Sprite Kit provides an interesting feature called advanced searches. With advanced searches you are able retrieve named nodes from the tree that match queries specified in Sprite Kit’s own search syntax. It is possible to search descendants recursively or search parents up to the root and include wildcards in your query. I find this feature very interesting and have not seen such a thing in game frameworks before. However, I have not made much use of it yet.
5. Action system
I’ve never used Cocos2D, but I know that the concepts behind Sprite Kit’s action system are borrowed from Cocos2D and I really like it. I am used to tweening engines like the one Sparrow uses and find the action system to be a bit more precise and easy to use. You can also create complex animation-chains and even reverse them. I am only a bit disappointed by the provided timing modes since the only existent modes are linear, easeOut, easeIn and easeInOut. I am missing things like bounce, back or elastic.
1. No custom shaders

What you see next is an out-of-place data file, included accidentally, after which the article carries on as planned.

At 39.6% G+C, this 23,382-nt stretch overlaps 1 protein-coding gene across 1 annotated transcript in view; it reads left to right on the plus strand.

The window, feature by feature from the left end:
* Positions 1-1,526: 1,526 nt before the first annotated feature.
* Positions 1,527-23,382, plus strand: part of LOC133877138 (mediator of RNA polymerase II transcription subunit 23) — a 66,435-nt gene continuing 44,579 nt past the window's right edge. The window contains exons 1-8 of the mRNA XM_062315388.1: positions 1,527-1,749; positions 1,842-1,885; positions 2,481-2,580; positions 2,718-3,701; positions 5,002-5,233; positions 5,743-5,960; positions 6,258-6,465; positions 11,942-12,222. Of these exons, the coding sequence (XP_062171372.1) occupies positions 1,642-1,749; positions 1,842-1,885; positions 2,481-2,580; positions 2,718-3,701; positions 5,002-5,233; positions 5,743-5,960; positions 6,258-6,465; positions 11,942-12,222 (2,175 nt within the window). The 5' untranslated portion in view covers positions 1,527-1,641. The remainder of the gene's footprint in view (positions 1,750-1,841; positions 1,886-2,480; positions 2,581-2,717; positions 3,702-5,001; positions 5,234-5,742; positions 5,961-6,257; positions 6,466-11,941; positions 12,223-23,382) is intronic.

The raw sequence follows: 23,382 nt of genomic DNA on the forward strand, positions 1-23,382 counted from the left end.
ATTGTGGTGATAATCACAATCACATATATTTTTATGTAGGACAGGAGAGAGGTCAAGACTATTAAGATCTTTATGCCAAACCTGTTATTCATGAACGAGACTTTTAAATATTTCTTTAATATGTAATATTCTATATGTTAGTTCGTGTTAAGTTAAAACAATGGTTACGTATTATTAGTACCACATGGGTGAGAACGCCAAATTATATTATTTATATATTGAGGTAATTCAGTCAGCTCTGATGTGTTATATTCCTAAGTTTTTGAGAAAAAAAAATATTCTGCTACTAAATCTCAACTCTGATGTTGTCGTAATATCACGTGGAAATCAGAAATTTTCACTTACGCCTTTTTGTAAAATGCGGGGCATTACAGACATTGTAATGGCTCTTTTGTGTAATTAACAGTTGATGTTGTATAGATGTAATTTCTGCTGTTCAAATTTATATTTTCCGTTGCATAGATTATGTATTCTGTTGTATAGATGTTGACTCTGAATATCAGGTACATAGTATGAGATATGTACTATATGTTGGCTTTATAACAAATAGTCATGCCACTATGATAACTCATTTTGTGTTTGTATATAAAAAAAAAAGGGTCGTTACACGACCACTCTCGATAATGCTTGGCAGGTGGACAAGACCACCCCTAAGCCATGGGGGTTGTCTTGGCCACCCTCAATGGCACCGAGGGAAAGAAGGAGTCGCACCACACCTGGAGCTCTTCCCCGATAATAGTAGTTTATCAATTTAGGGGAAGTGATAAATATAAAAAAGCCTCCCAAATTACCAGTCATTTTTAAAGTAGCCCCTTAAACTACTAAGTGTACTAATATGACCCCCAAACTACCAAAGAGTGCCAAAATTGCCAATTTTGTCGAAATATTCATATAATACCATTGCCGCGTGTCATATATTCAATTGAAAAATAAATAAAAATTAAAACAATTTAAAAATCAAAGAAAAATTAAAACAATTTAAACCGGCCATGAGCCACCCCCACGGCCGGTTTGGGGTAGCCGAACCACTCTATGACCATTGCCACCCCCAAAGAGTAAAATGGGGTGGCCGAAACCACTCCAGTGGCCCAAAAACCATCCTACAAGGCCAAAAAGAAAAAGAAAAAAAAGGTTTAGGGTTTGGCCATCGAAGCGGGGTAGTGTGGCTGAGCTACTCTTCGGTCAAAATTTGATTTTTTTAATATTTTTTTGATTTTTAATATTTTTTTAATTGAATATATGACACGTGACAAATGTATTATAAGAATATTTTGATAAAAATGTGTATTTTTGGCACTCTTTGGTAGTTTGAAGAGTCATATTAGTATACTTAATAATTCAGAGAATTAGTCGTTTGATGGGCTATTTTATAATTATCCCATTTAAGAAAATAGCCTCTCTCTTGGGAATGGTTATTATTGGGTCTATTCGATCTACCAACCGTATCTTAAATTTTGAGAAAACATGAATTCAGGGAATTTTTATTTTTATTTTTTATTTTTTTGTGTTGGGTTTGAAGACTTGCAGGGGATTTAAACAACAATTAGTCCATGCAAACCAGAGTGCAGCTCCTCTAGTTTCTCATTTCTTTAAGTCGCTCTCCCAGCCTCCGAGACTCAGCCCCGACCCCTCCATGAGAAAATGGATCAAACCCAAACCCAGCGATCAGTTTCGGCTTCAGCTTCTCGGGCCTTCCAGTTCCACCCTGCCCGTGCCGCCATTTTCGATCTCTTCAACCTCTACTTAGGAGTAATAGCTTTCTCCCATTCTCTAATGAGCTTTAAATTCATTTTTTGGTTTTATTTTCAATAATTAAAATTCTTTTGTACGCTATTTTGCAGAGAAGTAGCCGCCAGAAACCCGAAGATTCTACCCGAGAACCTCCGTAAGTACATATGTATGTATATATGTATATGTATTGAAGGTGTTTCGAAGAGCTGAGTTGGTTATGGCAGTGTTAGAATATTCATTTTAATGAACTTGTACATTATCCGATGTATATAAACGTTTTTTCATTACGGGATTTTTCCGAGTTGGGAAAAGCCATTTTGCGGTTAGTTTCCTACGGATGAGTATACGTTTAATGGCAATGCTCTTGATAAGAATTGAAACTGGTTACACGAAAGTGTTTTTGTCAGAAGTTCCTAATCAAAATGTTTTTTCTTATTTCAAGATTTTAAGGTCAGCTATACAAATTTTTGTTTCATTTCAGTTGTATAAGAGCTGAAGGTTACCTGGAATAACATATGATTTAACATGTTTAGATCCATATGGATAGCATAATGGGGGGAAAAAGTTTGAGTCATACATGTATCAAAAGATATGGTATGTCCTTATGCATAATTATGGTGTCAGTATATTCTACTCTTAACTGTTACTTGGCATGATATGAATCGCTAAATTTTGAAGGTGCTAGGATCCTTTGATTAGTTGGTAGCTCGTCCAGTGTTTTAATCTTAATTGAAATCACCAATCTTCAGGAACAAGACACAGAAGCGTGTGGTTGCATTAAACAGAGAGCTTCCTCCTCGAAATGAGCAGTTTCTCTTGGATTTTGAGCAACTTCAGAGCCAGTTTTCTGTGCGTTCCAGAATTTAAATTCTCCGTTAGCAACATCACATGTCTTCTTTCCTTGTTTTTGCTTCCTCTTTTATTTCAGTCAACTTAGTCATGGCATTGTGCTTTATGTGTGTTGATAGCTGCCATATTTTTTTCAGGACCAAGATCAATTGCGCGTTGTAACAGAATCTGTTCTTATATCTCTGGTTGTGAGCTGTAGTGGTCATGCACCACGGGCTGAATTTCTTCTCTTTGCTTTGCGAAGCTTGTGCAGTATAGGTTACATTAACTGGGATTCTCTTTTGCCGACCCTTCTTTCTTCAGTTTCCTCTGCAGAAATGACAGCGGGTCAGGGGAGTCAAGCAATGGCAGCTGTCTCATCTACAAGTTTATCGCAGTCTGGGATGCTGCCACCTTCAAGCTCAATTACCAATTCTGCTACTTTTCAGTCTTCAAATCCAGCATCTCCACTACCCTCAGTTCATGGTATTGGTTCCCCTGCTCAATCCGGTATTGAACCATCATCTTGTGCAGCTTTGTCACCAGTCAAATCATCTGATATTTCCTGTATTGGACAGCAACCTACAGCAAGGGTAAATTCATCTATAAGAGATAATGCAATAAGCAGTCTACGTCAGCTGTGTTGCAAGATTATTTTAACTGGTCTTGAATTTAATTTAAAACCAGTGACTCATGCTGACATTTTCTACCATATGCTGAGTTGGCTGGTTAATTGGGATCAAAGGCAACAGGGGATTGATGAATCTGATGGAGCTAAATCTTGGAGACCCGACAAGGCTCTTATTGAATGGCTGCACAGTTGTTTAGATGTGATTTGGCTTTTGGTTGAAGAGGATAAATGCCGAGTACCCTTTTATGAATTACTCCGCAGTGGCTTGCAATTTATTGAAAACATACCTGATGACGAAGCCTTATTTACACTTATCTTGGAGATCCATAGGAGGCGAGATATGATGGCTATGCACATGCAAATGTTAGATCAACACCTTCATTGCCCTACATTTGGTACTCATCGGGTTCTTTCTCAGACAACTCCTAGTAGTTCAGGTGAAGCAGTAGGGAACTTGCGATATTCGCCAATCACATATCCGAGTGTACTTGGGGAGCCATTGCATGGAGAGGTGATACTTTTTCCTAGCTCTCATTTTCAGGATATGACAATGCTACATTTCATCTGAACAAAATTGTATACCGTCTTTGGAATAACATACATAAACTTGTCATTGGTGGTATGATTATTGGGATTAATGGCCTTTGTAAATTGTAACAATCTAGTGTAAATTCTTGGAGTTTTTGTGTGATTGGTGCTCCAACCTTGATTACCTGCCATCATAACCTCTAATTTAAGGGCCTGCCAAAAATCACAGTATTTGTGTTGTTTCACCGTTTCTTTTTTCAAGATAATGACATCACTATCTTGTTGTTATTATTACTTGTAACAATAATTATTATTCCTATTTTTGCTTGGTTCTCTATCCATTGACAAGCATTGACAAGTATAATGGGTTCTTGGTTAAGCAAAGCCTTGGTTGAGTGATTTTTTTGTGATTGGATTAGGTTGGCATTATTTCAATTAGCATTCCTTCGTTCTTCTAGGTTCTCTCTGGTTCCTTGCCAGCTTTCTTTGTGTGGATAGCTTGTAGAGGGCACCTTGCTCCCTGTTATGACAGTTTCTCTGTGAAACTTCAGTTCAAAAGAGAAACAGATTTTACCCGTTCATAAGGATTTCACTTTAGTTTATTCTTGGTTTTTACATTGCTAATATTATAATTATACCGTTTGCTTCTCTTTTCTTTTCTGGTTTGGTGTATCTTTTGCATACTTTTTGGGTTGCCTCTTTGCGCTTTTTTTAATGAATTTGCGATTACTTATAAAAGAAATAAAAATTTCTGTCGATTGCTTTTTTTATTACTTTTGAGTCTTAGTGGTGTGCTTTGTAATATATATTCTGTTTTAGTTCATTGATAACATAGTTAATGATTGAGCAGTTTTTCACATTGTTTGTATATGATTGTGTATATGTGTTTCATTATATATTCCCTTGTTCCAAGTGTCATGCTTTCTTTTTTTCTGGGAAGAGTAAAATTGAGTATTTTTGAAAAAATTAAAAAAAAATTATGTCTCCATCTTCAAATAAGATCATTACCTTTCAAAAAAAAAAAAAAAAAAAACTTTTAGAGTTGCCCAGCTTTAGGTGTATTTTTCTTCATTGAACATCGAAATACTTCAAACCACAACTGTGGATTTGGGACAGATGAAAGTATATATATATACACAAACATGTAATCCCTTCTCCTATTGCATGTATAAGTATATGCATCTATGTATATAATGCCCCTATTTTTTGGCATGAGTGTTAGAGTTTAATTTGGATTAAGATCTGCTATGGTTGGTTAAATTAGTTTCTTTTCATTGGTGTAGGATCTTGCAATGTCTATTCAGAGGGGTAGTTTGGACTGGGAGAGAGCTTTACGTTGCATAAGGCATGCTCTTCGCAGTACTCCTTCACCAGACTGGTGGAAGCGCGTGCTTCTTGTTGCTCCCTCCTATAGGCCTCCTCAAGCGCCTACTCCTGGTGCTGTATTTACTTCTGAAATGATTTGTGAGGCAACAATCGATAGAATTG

This may not be a big drawback for the average game, but since we cannot plug in any custom render code, we will eventually hit the visual limits of Sprite Kit. For custom rendering we still require an open source framework, or must write our own game engine on top of OpenGL ES.
2. No predictable physics
The physics system adjusts it’s running speed according to the framerate. This means that if your simulation runs on a slower device, which cannot draw at the full framerate of 60 FPS, it will adjust it’s increments to keep up with the speed. This sounds like a good thing in the first place. The downside of this is that the physics will become more and more unstable, the more the framerate drops.
While the example shown might be a bit extreme (60 FPS vs 3 FPS), there are genres where even small differences in the simulation cannot be accepted. One of the most well-known solutions to this is to use a fixed timestep. I could not find out how I could enable this in Sprite Kit.
3. Limited extensibility